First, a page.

ALEXANDRIA, Va. -- Google Inc. won a major legal victory yesterday when a federal judge ruled that the search engine's advertising policy does not violate federal trademark laws.
US District Judge Leonie Brinkema rejected a claim by auto insurance giant Geico Corp., which argued that Google should not be allowed to sell ads to rival insurance companies that appear whenever Geico's name is typed into the Google search box.
Google derives a major portion of its revenues from selling ad space to businesses that bid on search terms -- both generic words and names protected by trademark -- used by people looking for information online about products and services.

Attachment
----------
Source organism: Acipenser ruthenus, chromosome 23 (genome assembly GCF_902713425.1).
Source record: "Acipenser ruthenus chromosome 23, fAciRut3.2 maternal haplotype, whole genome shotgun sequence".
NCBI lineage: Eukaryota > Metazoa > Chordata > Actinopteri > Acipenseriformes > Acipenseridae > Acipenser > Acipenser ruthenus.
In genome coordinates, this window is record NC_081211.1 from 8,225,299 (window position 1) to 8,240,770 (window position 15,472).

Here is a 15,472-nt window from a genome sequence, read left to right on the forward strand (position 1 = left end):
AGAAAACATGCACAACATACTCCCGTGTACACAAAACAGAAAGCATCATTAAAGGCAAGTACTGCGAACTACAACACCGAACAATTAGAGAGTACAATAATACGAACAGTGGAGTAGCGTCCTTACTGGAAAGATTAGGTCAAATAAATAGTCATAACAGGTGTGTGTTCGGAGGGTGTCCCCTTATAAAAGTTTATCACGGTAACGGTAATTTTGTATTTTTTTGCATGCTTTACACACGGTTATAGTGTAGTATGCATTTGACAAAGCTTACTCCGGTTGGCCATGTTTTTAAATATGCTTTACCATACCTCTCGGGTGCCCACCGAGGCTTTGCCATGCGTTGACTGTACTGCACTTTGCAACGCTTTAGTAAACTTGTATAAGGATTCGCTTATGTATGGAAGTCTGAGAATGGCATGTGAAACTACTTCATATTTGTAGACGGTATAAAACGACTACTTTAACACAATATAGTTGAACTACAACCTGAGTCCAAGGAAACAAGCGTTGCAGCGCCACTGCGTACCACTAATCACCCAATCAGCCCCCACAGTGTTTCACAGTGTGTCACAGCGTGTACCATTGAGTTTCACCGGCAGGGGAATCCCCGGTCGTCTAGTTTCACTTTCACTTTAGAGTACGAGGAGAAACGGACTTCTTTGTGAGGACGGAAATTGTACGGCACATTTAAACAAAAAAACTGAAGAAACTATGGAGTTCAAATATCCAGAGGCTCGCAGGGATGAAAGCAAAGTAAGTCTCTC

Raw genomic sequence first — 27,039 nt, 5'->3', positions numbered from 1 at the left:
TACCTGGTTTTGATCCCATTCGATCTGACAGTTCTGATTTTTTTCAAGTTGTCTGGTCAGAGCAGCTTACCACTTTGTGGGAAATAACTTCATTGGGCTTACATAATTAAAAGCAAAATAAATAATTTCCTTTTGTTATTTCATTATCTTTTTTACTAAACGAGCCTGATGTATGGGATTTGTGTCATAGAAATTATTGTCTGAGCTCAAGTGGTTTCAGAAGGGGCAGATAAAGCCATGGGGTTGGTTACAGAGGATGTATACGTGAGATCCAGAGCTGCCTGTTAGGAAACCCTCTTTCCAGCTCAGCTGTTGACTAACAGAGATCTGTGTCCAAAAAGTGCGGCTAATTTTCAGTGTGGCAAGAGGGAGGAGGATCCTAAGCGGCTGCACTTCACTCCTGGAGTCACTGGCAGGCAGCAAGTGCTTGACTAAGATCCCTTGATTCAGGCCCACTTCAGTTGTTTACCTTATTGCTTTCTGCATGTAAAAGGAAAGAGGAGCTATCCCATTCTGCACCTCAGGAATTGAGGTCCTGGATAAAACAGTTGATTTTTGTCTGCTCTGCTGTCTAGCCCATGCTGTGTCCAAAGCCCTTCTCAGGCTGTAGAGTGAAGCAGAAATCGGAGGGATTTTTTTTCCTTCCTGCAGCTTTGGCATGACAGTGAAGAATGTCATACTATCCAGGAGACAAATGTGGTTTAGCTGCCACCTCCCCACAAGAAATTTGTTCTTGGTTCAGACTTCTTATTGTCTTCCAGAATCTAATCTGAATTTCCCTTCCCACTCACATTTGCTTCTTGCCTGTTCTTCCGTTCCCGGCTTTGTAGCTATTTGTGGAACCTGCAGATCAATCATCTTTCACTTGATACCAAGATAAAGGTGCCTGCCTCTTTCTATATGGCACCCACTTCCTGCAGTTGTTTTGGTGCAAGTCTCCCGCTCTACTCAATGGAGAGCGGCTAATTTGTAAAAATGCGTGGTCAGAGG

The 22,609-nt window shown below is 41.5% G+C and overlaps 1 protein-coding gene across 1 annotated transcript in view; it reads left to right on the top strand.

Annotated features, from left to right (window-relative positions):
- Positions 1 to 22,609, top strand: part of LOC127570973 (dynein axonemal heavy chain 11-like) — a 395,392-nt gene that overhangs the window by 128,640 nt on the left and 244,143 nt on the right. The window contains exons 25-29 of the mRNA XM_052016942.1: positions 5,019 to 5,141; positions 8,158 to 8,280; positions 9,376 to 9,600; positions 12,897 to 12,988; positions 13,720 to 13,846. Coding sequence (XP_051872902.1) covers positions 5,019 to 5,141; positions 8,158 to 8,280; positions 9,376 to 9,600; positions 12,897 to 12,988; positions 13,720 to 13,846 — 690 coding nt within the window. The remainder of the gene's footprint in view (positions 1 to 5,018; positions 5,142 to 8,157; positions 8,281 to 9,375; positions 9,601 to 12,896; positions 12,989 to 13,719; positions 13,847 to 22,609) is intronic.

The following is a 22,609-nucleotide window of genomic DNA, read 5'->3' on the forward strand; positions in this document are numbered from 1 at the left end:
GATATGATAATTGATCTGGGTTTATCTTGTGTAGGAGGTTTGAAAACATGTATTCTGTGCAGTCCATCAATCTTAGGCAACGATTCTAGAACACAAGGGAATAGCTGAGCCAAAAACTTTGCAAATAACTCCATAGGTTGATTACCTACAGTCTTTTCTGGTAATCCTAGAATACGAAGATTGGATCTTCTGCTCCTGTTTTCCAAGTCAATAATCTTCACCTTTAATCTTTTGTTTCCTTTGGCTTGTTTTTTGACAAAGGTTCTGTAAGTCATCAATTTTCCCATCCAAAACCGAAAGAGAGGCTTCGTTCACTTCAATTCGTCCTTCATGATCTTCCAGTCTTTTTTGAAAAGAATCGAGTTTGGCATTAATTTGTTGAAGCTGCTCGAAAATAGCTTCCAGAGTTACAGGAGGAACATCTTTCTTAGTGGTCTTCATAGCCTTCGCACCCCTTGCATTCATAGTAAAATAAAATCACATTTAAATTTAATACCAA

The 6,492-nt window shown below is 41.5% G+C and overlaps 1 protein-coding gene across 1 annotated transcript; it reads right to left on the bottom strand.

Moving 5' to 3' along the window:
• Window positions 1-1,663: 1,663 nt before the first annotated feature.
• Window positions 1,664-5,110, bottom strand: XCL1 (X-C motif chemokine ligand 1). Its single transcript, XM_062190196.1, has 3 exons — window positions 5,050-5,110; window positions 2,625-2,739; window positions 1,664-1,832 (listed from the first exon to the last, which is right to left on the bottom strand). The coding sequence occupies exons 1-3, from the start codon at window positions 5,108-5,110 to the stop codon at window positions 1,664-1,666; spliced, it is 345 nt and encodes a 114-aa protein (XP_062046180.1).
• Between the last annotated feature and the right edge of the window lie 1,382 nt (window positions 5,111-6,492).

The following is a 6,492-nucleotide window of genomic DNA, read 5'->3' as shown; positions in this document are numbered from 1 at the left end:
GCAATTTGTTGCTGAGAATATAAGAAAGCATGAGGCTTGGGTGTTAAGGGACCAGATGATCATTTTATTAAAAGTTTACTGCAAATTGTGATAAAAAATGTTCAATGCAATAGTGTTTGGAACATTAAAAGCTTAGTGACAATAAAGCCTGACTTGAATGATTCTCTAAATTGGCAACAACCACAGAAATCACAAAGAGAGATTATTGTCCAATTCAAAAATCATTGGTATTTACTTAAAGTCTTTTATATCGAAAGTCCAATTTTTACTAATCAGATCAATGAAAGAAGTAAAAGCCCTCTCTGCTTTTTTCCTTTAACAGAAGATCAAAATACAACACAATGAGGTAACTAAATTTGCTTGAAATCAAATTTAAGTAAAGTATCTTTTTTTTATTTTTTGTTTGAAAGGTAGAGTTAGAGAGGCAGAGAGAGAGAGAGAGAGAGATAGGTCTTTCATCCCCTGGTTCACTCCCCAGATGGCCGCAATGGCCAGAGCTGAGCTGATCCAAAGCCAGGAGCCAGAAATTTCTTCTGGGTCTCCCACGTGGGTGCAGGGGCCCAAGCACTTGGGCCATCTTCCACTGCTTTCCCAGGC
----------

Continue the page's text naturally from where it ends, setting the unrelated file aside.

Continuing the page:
Geico, a unit of Berkshire Hathaway Inc., claimed that Google's AdWords program, which displays the rival ads under a "Sponsored Links" heading next to a user's search results, confuses consumers and illegally exploits Geico's investment of hundreds of millions of dollars in its brand.
"There is no evidence that that activity alone causes confusion," Brinkema said, in granting Google's motion for summary judgment on that issue.
David Drummond, Google's vice president and general counsel, called the decision a victory for consumers.
"It confirms that our policy complies with the law, particularly the use of trademarks as keywords," Drummond said. "This is a clear signal to other litigants that our keyword policy is lawful."